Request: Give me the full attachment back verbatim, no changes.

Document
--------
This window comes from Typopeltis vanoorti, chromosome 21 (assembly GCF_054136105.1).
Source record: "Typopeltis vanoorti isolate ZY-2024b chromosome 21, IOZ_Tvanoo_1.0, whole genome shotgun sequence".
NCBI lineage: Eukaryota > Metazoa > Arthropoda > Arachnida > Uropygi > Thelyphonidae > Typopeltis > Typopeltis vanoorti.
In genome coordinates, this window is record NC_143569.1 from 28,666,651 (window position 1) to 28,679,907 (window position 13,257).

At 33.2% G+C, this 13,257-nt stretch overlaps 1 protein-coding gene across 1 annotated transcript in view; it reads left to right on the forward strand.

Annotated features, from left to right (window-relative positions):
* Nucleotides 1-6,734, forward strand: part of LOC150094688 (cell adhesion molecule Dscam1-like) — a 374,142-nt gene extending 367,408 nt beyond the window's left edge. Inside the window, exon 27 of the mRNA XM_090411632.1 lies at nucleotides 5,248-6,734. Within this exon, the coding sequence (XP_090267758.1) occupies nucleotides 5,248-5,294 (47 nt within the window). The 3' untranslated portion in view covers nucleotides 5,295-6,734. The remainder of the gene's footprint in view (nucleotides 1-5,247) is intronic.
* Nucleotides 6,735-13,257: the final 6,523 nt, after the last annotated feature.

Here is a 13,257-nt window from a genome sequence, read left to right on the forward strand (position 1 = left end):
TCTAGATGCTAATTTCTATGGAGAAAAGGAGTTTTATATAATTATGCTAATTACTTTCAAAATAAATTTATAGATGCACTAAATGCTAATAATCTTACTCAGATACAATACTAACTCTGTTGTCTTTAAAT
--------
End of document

This window comes from Typopeltis vanoorti, chromosome 21 (assembly GCF_054136105.1).
Source record: "Typopeltis vanoorti isolate ZY-2024b chromosome 21, IOZ_Tvanoo_1.0, whole genome shotgun sequence".
NCBI lineage: Eukaryota > Metazoa > Arthropoda > Arachnida > Uropygi > Thelyphonidae > Typopeltis > Typopeltis vanoorti.
In genome coordinates, this window is record NC_143569.1 from 28,666,651 (window position 1) to 28,679,907 (window position 13,257).

At 33.2% G+C, this 13,257-nt stretch overlaps 1 protein-coding gene across 1 annotated transcript in view; it reads left to right on the forward strand.

Annotated features, from left to right (window-relative positions):
* Nucleotides 1-6,734, forward strand: part of LOC150094688 (cell adhesion molecule Dscam1-like) — a 374,142-nt gene extending 367,408 nt beyond the window's left edge. Inside the window, exon 27 of the mRNA XM_090411632.1 lies at nucleotides 5,248-6,734. Within this exon, the coding sequence (XP_090267758.1) occupies nucleotides 5,248-5,294 (47 nt within the window). The 3' untranslated portion in view covers nucleotides 5,295-6,734. The remainder of the gene's footprint in view (nucleotides 1-5,247) is intronic.
* Nucleotides 6,735-13,257: the final 6,523 nt, after the last annotated feature.

Here is a 13,257-nt window from a genome sequence, read left to right on the forward strand (position 1 = left end):
TCTAGATGCTAATTTCTATGGAGAAAAGGAGTTTTATATAATTATGCTAATTACTTTCAAAATAAATTTATAGATGCACTAAATGCTAATAATCTTACTCAGATACAATACTAACTCTGTTGTCTTTAAAT